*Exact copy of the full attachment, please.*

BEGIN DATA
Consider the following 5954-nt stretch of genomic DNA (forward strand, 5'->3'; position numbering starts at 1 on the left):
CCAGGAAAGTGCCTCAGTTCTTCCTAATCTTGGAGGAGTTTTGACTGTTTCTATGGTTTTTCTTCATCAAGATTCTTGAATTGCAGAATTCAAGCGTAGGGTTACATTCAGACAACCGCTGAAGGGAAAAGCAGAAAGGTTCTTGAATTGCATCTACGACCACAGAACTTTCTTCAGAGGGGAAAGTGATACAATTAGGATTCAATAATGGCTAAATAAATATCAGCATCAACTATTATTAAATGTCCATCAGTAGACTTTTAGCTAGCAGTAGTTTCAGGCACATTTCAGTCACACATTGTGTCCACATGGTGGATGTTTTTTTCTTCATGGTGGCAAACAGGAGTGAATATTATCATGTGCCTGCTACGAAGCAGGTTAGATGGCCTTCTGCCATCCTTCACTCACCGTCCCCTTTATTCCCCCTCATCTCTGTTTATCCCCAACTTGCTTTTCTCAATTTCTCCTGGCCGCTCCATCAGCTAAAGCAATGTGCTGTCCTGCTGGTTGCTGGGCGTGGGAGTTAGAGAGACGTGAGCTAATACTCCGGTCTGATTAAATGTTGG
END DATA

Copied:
Consider the following 5954-nt stretch of genomic DNA (forward strand, 5'->3'; position numbering starts at 1 on the left):
CCAGGAAAGTGCCTCAGTTCTTCCTAATCTTGGAGGAGTTTTGACTGTTTCTATGGTTTTTCTTCATCAAGATTCTTGAATTGCAGAATTCAAGCGTAGGGTTACATTCAGACAACCGCTGAAGGGAAAAGCAGAAAGGTTCTTGAATTGCATCTACGACCACAGAACTTTCTTCAGAGGGGAAAGTGATACAATTAGGATTCAATAATGGCTAAATAAATATCAGCATCAACTATTATTAAATGTCCATCAGTAGACTTTTAGCTAGCAGTAGTTTCAGGCACATTTCAGTCACACATTGTGTCCACATGGTGGATGTTTTTTTCTTCATGGTGGCAAACAGGAGTGAATATTATCATGTGCCTGCTACGAAGCAGGTTAGATGGCCTTCTGCCATCCTTCACTCACCGTCCCCTTTATTCCCCCTCATCTCTGTTTATCCCCAACTTGCTTTTCTCAATTTCTCCTGGCCGCTCCATCAGCTAAAGCAATGTGCTGTCCTGCTGGTTGCTGGGCGTGGGAGTTAGAGAGACGTGAGCTAATACTCCGGTCTGATTAAATGTTGG